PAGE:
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Apologies if this is not the correct site for this- I work in a research lab that is in a kind of grey zone between academia and industry and I can't tell from the help centre if this would be considered off-topic here.

I'm a fairly junior researcher in my field, and I'm writing my first paper that I will be the lead author of. My paper is based on work that I did on a relatively niche process in my field that has little previously published on it.

However, I'm being told by my manager to not include any potential IP in the paper, and instead just report on the results. My issue with this is that work was fundamentally about creating a framework for this process- without the underlying technical description allowing the reader to recreate the process there is not a great deal of note I can say other than we did it and it worked.

The reasoning behind my managers argument is to ensure that the lab (which is kind of a corporate entity while also being a research lab) can exploit the work for products and services later down the line. I would be fine with this except that the company is quite poor when it comes to actually exploiting IP, and instead just prefers to sit on it. On top of that, the work performed doesn't really meet the level of being patentable, so it's not possible to protect the IP and then give a thorough description in the paper.

The likely outcome as I see it is then that I publish a paper with little technical information or impact and does nothing to further the field, the IP is not patented and the company does nothing with the outcomes of this work, meaning that the work might as well have not happened. As this is an area I am very enthusiastic about and have sunk quite a bit of my spare time in to (not to mention I am somewhat proud of it) I am rather disheartened by this.

My reasoning for wanting to publish the underlying technical content is that (a) it has a much better chance of being cited, having a greater impact and increasing awareness of the work (b) advances the field by allowing other groups to implement this process (c) does not stop the company from engaging in commercial work with industry in this area as we are really the only group with expertise in this area.

So my question is how should I approach this issue? Am I being overly pessimistic, and should I just accept what my manager wants? Or should I try and argue my position (and if so, how?)

Edit: to clarify, this is a publicly owned institution, that has dual aims of both generating impact from science and also making a profit to provide a greater value for taxpayer money. It doesn't really have 'competitors' per se, and can be either commercially or research focused depending on the issue.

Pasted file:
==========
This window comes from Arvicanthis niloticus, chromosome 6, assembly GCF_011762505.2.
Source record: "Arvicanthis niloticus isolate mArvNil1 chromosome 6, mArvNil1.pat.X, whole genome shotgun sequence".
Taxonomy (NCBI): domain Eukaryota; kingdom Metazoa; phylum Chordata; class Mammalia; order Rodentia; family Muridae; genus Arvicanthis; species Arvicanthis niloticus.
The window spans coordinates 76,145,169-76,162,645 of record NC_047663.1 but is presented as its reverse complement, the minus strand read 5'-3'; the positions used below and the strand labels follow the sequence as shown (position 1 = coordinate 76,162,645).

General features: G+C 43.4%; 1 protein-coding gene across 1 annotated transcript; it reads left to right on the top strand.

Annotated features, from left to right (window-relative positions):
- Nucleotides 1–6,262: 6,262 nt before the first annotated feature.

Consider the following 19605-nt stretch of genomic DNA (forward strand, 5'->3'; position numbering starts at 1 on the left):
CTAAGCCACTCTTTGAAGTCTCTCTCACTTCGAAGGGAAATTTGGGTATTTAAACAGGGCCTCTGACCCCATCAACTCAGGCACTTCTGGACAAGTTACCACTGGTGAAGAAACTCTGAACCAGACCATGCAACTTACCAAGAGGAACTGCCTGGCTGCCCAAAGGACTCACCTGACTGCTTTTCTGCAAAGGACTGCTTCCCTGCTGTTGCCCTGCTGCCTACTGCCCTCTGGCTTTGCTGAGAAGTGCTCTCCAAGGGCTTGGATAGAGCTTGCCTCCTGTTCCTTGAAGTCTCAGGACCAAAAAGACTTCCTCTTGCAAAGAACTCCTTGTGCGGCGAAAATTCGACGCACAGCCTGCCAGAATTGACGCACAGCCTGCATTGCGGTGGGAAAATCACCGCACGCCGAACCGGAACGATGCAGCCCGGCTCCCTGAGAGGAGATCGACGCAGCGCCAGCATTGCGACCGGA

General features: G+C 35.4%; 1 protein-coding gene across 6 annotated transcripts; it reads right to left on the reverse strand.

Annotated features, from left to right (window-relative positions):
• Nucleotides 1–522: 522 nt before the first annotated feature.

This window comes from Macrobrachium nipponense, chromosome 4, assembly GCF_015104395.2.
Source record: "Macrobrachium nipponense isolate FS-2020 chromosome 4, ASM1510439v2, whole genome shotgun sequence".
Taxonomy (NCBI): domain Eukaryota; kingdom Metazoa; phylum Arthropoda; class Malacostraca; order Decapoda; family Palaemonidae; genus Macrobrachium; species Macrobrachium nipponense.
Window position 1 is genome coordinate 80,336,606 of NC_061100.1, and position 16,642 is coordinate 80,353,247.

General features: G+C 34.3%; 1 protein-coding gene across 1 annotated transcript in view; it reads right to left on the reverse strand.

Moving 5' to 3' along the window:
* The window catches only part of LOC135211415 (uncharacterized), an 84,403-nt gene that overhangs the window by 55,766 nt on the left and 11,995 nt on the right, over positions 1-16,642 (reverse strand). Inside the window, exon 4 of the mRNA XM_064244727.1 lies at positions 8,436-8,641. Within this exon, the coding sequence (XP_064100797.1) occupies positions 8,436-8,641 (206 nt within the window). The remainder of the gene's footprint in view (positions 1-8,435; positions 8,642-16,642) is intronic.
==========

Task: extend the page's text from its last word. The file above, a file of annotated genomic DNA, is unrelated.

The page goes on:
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    Well, you lab's patent folks should submit a patent application.
    – Jon Custer
    Jul 8, 2020 at 20:51
  • @JonCuster the issue is that it was decided that the work doesn't really meet the level of being 'patentable', unfortunately. That would definitely solve all my issues if it was!
    – Jack
    Jul 8, 2020 at 20:56
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    Without details of the framework, it's worthless I reckon. You are better off writing a product brochure. Jul 8, 2020 at 20:58

1 Answer 1

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You are probably just stuck. "Trade Secret" is a valid concern of any profit making organization. And the fact that what you have done isn't patentable now doesn't mean that it can't later be combined with other things to result in products and patents in the future. Large organizations hold quite a bit of IP in reserve hoping for future breakthroughs. And even if the company can't think of a way to exploit the work, they would hesitate to provide a boost to any competitor.

So, your manager is probably telling you true. Your employment contract probably says something about that.

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  • A few ideas that turned into patents, and my PhD dissertation research after I retired, are public. Everything else I did, for over 30 years, was trade secret. If you really want to accumulate papers you need a more academic job. Jul 8, 2020 at 23:43
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    Thanks for your answer! I hadn't considered that the work could be combined with something else to be patentable in the future. That definitely makes me a lot happier with the idea of not publishing the technical data, even if it isn't my ideal choice.
    – Jack
    Jul 9, 2020 at 0:01
  • @PatriciaShanahan my lab is publicly owned, with the aim of generating impact through science while also having an incentive to make a profit to be better value for the taxpayer. In some areas we operate like university group in terms of publications, while others we are much more commercially focused. I love both aspects, but I guess this is my first taste of 'you can't have your cake and eat it'!
    – Jack
    Jul 9, 2020 at 0:11

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